clock menu more-arrow no yes mobile

Filed under:

Pete Wells Drops a Disappointing One Star on Romera

New, 10 comments

This week Pete Wells weighs in on the most ambitious, expensive, and some would say ill-advised opening of the fall season, Romera. And he awards it a disappointing one star. He doesn't hate the strange basement dining room. He doesn't hate the food. But he also doesn't love the pretension of the place and notes that at the end of the day, Romera is "a restaurant that wants to be admired, not enjoyed":

If you give yourself over to the experience, a meal at Romera can refresh your perspective on what’s in front of you, one of the gifts of art. Yet as much as you might admire Dr. Romera, you can’t help feeling that you will never be able to admire him quite as much as you’re supposed to. eat at Romera New York is to be told repeatedly that you are in the presence of greatness, while the evidence of your senses tells you that you are in the presence of, at best, okayness.

Okayness at $245 a head (plus wine, tax, and tip).

Steve Cuozzo likes that they're putting taste before nostalgia at Kutsher's in Tribeca: "Generous portions of smartly realized favorites...have just enough 'Jewish' inflection. Matzo ball soup might be the best in town, the broth rich and textured, carrots and celery tasting like themselves and flat noodles lending a tactile foil to pillowy dumplings." [NYP]

Lauren Shockey loves the lunch at Parm: "Although such heftier plates—like Tuesday's meaty aged chopped steak or Friday's zuppa di pesce (fish stew)—are certainly respectable offerings, Parm is at its finest come lunch. The sammys and snacks shine, and the cramped quarters—mostly two-tops plus a long counter with ruby-hued backless stools—discourage leisurely group dining." [FitR]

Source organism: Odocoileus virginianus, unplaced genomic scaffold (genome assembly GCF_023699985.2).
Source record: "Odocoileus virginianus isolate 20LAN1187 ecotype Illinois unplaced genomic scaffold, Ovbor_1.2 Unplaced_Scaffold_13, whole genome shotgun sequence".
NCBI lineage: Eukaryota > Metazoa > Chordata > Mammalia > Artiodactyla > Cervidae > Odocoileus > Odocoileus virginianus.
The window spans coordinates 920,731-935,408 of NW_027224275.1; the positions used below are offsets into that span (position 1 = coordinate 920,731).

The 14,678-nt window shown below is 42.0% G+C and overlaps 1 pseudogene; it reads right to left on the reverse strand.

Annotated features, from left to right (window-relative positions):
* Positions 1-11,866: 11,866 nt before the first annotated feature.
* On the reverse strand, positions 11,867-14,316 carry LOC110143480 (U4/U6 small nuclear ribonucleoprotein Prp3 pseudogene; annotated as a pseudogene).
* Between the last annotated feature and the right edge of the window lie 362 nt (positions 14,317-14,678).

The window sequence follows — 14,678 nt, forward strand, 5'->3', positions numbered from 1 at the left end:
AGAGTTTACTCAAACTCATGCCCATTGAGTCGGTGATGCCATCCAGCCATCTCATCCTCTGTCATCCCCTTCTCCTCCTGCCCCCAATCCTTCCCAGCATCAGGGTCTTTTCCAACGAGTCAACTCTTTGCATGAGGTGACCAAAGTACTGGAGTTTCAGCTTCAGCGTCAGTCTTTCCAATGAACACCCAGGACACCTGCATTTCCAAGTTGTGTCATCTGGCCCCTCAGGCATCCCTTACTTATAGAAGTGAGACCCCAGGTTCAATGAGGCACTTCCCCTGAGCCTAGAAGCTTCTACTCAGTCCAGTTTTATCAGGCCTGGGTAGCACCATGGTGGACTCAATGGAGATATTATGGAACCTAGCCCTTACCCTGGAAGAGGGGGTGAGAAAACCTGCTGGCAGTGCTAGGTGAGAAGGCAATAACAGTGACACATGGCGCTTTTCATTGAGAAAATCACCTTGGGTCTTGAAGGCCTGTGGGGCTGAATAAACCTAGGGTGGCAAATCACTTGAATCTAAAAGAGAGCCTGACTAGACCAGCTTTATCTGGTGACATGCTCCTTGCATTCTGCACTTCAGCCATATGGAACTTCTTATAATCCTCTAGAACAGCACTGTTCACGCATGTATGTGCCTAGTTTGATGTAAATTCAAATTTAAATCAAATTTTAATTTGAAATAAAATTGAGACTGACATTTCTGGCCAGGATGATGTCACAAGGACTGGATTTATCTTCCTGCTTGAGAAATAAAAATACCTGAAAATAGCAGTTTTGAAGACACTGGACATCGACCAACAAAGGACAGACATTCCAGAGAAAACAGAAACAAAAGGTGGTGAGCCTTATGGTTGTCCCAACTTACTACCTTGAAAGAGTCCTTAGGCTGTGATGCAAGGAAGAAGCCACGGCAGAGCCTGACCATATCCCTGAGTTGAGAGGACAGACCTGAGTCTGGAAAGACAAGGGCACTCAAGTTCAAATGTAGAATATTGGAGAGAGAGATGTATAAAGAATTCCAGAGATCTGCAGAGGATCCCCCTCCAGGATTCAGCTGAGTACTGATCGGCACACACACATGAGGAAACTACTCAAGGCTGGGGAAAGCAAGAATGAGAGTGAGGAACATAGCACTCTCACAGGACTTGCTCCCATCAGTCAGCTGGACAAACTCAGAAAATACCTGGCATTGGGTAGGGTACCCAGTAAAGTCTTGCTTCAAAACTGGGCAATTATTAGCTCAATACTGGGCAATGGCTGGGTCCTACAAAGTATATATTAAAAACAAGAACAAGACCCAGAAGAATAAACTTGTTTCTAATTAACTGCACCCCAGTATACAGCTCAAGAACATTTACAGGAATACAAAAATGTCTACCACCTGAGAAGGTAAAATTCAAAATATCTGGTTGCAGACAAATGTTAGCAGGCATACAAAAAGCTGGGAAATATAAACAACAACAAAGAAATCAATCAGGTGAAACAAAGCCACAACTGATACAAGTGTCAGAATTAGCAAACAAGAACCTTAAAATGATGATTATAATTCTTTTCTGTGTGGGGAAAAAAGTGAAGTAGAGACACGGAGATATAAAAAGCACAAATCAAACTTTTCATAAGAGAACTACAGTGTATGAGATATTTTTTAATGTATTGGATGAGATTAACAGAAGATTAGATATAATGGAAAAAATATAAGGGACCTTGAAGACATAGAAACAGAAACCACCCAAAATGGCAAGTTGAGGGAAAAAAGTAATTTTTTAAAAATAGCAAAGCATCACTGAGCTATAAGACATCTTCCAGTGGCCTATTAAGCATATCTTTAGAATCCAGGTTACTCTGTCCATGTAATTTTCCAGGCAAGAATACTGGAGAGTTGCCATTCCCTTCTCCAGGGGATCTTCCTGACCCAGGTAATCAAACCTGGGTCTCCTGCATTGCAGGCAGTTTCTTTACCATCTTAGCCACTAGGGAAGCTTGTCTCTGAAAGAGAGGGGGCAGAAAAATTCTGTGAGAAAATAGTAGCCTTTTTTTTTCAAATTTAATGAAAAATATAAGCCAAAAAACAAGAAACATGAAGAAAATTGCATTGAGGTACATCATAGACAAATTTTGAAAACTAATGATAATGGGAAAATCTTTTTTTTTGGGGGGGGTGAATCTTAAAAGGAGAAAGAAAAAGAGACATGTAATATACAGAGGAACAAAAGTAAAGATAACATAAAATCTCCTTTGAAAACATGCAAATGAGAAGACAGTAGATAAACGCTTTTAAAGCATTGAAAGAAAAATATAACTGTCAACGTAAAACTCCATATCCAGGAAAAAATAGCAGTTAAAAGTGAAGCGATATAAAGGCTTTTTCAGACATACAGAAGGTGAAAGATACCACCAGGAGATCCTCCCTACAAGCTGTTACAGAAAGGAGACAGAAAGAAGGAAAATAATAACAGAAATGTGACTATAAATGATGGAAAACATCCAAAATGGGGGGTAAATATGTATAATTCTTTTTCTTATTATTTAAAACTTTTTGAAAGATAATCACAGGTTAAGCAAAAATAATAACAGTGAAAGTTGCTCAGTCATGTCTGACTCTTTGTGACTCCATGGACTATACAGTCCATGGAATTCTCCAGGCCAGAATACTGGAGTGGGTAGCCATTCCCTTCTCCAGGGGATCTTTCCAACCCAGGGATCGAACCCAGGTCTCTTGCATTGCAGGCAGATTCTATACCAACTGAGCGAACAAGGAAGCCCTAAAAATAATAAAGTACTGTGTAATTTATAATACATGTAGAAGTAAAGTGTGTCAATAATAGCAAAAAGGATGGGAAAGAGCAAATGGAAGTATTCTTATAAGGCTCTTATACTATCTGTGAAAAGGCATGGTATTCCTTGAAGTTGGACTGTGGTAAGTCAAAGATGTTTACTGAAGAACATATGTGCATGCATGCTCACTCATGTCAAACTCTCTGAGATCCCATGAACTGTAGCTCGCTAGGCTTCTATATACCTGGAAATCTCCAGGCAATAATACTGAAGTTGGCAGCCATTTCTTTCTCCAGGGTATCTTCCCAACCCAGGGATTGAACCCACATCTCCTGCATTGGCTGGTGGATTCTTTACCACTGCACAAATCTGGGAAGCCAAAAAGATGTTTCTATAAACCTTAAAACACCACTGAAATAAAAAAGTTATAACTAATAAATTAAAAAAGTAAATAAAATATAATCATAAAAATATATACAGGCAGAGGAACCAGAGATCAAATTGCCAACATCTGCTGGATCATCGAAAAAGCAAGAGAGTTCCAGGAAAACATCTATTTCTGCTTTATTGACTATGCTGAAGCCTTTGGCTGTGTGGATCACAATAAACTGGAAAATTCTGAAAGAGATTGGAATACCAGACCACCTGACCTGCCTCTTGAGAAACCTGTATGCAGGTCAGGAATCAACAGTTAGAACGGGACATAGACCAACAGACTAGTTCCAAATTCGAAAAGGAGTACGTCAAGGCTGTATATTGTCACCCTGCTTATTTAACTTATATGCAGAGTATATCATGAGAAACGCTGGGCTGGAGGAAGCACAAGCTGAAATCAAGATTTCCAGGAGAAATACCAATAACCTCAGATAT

Jay Cheshes is also won over by the Torrisi boys' Parm: "...while the menu reads as well-worn as the space, the food is new and exciting, prepared by grease-spattered cooks in white paper caps who happen to have high-end restaurant résumés...As at Torrisi, the co-owner chefs offer dramatic improvements on the food they grew up on, without sacrificing the integrity of the original dishes." [TONY]

THE ELSEWHERE: Betsy Andrews feasts on clams and other aquatic delights at Littleneck and Sea Witch in Brooklyn, Robert Sietsema learns that Land of Plenty is serving upscale Sichuan specialties in the old Mia Dona space, Gael Greene finds some standout dishes at Prima in the East Village but doesn't deem it worth the trip from the Upper West Side, Adeena Sussman of Manhattan awards three stars to The Breslin, and Tables for Two encounters berserk but mostly delicious food at Bed-Stuy's Do or Dine.

THE BLOGS: Serious Eats checks out every weeknight special at Parm, Immaculate Infatuation advises Midtowners not to write off pizza joint PizzaArte, NY Journal is somewhat disappointed in Alex Stratta's big New York debut Bigoli, The Pink Pig examines the ceviche at La Mar Cebicheria, Eating in Translation checks out the dumplings at Koreatown's Arirang, and Chekmark Eats dines at the newly rebranded Bin on Bleecker.


248 Mulberry Street, Manhattan, NY 10012 (212) 993-7189 Visit Website


355 West 16th Street, New York, NY 10011 (212) 254-0350 Visit Website

The Breslin

16 West 29th Street, Manhattan, NY 10001 (212) 679-1939 Visit Website


900 Florida Avenue Northwest, , DC 20001 (202) 750-3303

Do or Dine

1108 Bedford Avenue, Brooklyn, New York 11216